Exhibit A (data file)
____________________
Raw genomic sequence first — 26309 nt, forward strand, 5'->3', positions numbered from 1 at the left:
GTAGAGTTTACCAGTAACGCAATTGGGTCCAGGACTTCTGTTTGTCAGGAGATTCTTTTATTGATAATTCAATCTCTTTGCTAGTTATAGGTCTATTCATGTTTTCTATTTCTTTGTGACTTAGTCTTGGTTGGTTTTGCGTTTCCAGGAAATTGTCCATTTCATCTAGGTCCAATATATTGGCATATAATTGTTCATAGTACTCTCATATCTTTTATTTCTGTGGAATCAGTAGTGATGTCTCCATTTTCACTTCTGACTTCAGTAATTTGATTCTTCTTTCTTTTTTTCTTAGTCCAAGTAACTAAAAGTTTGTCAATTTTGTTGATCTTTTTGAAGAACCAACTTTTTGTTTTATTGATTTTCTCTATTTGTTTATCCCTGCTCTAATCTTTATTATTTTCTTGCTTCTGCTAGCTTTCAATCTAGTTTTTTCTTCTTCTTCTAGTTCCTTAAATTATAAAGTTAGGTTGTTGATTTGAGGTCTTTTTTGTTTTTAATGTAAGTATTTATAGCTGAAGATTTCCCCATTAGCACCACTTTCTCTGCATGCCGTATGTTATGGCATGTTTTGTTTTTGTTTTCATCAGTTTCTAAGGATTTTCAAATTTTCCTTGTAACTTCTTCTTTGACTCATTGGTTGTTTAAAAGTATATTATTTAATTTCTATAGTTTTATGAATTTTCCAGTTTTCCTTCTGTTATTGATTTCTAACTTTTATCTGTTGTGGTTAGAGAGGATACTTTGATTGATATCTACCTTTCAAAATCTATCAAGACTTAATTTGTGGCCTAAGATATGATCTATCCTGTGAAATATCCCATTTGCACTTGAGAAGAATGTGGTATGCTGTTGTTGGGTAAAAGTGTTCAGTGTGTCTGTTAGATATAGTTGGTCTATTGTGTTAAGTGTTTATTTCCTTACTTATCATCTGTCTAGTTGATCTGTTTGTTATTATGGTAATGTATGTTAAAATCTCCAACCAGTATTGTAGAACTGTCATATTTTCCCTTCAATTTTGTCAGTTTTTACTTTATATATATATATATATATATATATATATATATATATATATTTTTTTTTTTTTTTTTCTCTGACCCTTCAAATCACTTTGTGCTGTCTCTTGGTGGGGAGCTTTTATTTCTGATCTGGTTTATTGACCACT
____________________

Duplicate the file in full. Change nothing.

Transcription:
Raw genomic sequence first — 26309 nt, forward strand, 5'->3', positions numbered from 1 at the left:
GTAGAGTTTACCAGTAACGCAATTGGGTCCAGGACTTCTGTTTGTCAGGAGATTCTTTTATTGATAATTCAATCTCTTTGCTAGTTATAGGTCTATTCATGTTTTCTATTTCTTTGTGACTTAGTCTTGGTTGGTTTTGCGTTTCCAGGAAATTGTCCATTTCATCTAGGTCCAATATATTGGCATATAATTGTTCATAGTACTCTCATATCTTTTATTTCTGTGGAATCAGTAGTGATGTCTCCATTTTCACTTCTGACTTCAGTAATTTGATTCTTCTTTCTTTTTTTCTTAGTCCAAGTAACTAAAAGTTTGTCAATTTTGTTGATCTTTTTGAAGAACCAACTTTTTGTTTTATTGATTTTCTCTATTTGTTTATCCCTGCTCTAATCTTTATTATTTTCTTGCTTCTGCTAGCTTTCAATCTAGTTTTTTCTTCTTCTTCTAGTTCCTTAAATTATAAAGTTAGGTTGTTGATTTGAGGTCTTTTTTGTTTTTAATGTAAGTATTTATAGCTGAAGATTTCCCCATTAGCACCACTTTCTCTGCATGCCGTATGTTATGGCATGTTTTGTTTTTGTTTTCATCAGTTTCTAAGGATTTTCAAATTTTCCTTGTAACTTCTTCTTTGACTCATTGGTTGTTTAAAAGTATATTATTTAATTTCTATAGTTTTATGAATTTTCCAGTTTTCCTTCTGTTATTGATTTCTAACTTTTATCTGTTGTGGTTAGAGAGGATACTTTGATTGATATCTACCTTTCAAAATCTATCAAGACTTAATTTGTGGCCTAAGATATGATCTATCCTGTGAAATATCCCATTTGCACTTGAGAAGAATGTGGTATGCTGTTGTTGGGTAAAAGTGTTCAGTGTGTCTGTTAGATATAGTTGGTCTATTGTGTTAAGTGTTTATTTCCTTACTTATCATCTGTCTAGTTGATCTGTTTGTTATTATGGTAATGTATGTTAAAATCTCCAACCAGTATTGTAGAACTGTCATATTTTCCCTTCAATTTTGTCAGTTTTTACTTTATATATATATATATATATATATATATATATATATATATATTTTTTTTTTTTTTTTTCTCTGACCCTTCAAATCACTTTGTGCTGTCTCTTGGTGGGGAGCTTTTATTTCTGATCTGGTTTATTGACCACT